Sign #6: You hear ringing in your ears (or experience vertigo)

When you’re experiencing ringing in your ears, you’re dealing with a condition known as tinnitus. It isn’t at all uncommon. There are a couple of reasons why you may experience more ringing in your ears when you have hearing loss:

  • Damage can cause both: Both hearing loss and tinnitus can be caused by damage. So you’re more likely to experience tinnitus and hearing loss the more damaged your hearing is.
  • Tinnitus is more pronounced when you have hearing loss: In your ordinary day-to-day life, tinnitus can be overwhelmed by the everyday noises you experience. But as hearing loss makes those background sounds quieter, tinnitus symptoms come to the front.

It could be an indication that you’re experiencing problems with your ears, either way, if you have loud noises in your ears or balance problems and vertigo. And that means (no shock here), yes, you need to come see us for a hearing test.

Sign #7: Socializing leaves you feeling fatigued

Maybe the reason why social situations have become so tiring is because you’ve always been an introvert. Or it might be possible that you’re not hearing as well as you used to.

When you leave a restaurant or a social affair feeling utterly depleted, your hearing (or lack thereof) could be the cause. When there are gaps in what you hear, your brain works overtime to fill in those holes. This is fatiguing (no matter how good your brain is), especially over the long run. So you might experience even more fatigue when you’re in a particularly noisy setting.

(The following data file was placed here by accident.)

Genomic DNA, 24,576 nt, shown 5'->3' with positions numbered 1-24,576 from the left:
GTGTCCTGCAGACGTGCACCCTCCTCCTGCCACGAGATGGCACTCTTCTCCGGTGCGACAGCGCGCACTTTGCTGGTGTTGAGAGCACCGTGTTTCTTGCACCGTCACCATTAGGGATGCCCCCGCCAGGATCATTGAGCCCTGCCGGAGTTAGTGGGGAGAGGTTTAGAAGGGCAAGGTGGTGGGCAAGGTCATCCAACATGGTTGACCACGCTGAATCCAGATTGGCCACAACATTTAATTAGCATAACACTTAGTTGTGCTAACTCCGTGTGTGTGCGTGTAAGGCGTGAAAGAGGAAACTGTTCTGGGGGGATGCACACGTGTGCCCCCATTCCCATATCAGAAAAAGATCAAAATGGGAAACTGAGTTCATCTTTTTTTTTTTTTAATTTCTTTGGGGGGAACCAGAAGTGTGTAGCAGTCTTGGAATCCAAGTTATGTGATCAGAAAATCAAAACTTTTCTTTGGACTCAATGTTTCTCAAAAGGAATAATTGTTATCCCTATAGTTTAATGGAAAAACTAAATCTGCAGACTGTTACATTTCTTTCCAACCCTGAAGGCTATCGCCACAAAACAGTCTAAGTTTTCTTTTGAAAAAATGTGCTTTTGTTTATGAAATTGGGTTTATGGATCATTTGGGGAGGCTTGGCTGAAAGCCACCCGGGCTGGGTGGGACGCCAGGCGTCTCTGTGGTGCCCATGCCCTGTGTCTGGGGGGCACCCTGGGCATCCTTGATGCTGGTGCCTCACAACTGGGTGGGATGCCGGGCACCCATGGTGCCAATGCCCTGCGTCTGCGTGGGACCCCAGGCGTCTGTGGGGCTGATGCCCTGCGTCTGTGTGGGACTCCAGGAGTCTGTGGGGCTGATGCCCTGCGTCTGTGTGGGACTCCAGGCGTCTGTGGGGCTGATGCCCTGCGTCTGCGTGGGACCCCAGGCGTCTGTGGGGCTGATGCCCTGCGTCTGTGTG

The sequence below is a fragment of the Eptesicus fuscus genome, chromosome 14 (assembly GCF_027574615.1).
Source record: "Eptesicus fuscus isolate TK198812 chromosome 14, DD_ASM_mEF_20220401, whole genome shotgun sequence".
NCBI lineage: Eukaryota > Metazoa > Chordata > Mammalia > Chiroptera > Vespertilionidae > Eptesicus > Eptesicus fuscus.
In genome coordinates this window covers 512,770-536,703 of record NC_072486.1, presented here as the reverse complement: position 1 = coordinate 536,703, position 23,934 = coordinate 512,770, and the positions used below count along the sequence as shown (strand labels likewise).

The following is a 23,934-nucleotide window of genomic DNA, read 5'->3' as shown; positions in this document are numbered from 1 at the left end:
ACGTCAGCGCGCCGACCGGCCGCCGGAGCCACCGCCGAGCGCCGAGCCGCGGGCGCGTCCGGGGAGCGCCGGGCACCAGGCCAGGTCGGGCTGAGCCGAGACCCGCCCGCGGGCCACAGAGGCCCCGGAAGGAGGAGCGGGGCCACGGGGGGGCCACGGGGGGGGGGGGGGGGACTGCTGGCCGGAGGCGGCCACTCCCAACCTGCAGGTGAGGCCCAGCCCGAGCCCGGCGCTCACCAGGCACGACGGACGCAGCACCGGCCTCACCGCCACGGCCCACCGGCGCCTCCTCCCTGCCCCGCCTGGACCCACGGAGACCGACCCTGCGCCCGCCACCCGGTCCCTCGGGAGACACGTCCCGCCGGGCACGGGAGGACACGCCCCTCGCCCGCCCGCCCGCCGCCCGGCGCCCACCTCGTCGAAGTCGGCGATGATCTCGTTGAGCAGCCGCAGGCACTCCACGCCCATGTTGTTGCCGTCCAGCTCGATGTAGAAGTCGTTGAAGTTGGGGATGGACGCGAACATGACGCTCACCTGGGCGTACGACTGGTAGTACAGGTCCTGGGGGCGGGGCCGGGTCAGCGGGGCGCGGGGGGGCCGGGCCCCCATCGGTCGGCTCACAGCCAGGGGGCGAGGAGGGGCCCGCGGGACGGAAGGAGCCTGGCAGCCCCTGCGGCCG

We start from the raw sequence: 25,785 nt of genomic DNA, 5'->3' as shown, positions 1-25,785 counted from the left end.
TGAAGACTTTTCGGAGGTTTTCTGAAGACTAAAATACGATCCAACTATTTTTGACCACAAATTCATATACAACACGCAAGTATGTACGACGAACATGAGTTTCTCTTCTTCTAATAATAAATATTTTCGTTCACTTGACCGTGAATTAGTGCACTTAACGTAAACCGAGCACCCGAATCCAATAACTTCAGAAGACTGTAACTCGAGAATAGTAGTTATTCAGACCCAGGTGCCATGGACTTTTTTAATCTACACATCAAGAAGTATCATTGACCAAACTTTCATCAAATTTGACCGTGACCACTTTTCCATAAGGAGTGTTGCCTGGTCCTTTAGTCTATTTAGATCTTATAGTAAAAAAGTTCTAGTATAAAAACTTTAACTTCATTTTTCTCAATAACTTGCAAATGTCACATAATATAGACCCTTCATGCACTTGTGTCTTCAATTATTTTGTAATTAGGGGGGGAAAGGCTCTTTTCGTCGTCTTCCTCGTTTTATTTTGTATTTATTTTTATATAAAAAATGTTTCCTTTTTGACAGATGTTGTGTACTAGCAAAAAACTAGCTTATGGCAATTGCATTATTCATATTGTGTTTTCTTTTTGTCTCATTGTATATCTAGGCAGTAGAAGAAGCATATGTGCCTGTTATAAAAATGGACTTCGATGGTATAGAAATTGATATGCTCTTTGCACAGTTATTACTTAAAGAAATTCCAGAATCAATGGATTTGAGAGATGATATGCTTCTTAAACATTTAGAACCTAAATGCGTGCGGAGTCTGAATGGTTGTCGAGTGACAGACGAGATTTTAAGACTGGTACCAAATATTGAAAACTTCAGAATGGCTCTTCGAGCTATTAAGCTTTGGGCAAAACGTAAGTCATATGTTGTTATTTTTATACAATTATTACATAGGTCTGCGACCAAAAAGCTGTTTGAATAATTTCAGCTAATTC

The first step is getting in touch with us for an appointment

The truth is that we all encounter some hearing damage during our lives. If or when you develop hearing loss is heavily dependent on how well you safeguard your ears when you’re subjected to loud noise.

So if you’ve encountered any of these signs, it’s an indication that the banana is changing. Fortunately, there’s something you can do about it: come in and get evaluated! The sooner your hearing loss is identified, the sooner you’ll be able to receive treatment.

The site information is for educational and informational purposes only and does not constitute medical advice. To receive personalized advice or treatment, schedule an appointment.